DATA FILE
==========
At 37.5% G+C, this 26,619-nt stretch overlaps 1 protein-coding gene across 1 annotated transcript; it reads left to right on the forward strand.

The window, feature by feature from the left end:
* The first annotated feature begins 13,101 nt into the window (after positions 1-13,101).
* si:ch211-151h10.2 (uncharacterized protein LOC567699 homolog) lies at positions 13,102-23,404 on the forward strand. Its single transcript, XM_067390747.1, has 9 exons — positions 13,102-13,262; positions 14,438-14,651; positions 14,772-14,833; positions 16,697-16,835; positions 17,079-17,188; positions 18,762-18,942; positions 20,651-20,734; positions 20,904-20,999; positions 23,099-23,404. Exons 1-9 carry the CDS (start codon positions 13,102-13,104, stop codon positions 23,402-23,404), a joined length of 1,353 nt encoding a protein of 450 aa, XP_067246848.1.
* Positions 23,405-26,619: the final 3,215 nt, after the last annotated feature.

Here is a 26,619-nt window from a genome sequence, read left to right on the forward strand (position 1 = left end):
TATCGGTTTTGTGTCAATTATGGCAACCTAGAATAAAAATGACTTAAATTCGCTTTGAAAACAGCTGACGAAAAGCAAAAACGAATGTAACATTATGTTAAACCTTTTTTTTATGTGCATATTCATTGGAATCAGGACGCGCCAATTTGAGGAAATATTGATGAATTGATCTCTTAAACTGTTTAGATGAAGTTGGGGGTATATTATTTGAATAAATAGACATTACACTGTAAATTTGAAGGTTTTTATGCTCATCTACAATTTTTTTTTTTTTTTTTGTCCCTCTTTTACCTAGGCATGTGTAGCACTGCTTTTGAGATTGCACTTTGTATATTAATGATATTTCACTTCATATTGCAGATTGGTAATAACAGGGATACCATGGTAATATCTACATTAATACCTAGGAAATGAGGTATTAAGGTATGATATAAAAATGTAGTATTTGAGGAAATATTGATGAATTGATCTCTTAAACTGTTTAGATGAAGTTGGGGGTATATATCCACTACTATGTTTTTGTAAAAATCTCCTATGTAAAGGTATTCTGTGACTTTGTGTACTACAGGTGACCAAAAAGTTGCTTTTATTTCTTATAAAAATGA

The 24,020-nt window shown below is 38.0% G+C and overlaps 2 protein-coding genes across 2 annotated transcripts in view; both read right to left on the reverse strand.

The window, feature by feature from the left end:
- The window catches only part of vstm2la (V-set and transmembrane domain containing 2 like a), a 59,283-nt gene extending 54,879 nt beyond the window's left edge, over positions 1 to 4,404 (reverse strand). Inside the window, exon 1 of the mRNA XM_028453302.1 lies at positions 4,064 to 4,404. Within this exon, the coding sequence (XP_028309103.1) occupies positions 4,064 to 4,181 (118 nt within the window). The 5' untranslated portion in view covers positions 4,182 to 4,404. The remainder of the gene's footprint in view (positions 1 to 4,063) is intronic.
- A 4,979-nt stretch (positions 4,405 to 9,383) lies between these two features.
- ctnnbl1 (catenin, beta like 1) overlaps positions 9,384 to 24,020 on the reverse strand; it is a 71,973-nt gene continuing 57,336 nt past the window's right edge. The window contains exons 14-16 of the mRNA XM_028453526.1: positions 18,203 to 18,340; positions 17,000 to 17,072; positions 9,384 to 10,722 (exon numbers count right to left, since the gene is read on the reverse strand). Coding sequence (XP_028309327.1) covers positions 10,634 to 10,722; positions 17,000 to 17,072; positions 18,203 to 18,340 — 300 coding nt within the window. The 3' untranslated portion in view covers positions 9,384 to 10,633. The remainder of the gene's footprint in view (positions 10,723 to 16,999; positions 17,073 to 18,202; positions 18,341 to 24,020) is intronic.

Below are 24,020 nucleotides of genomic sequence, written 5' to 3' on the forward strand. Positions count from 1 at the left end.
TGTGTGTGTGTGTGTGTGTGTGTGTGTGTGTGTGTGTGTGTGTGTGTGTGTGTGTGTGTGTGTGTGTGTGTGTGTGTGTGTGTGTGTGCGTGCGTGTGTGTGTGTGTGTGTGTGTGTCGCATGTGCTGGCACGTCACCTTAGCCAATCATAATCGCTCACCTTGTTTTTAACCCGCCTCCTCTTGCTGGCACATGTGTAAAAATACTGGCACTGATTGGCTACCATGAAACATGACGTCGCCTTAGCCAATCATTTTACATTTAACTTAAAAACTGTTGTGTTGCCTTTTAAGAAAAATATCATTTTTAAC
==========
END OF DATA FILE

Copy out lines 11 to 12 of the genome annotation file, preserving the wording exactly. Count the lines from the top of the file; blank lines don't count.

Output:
- A 4,979-nt stretch (positions 4,405 to 9,383) lies between these two features.
- ctnnbl1 (catenin, beta like 1) overlaps positions 9,384 to 24,020 on the reverse strand; it is a 71,973-nt gene continuing 57,336 nt past the window's right edge. The window contains exons 14-16 of the mRNA XM_028453526.1: positions 18,203 to 18,340; positions 17,000 to 17,072; positions 9,384 to 10,722 (exon numbers count right to left, since the gene is read on the reverse strand). Coding sequence (XP_028309327.1) covers positions 10,634 to 10,722; positions 17,000 to 17,072; positions 18,203 to 18,340 — 300 coding nt within the window. The 3' untranslated portion in view covers positions 9,384 to 10,633. The remainder of the gene's footprint in view (positions 10,723 to 16,999; positions 17,073 to 18,202; positions 18,341 to 24,020) is intronic.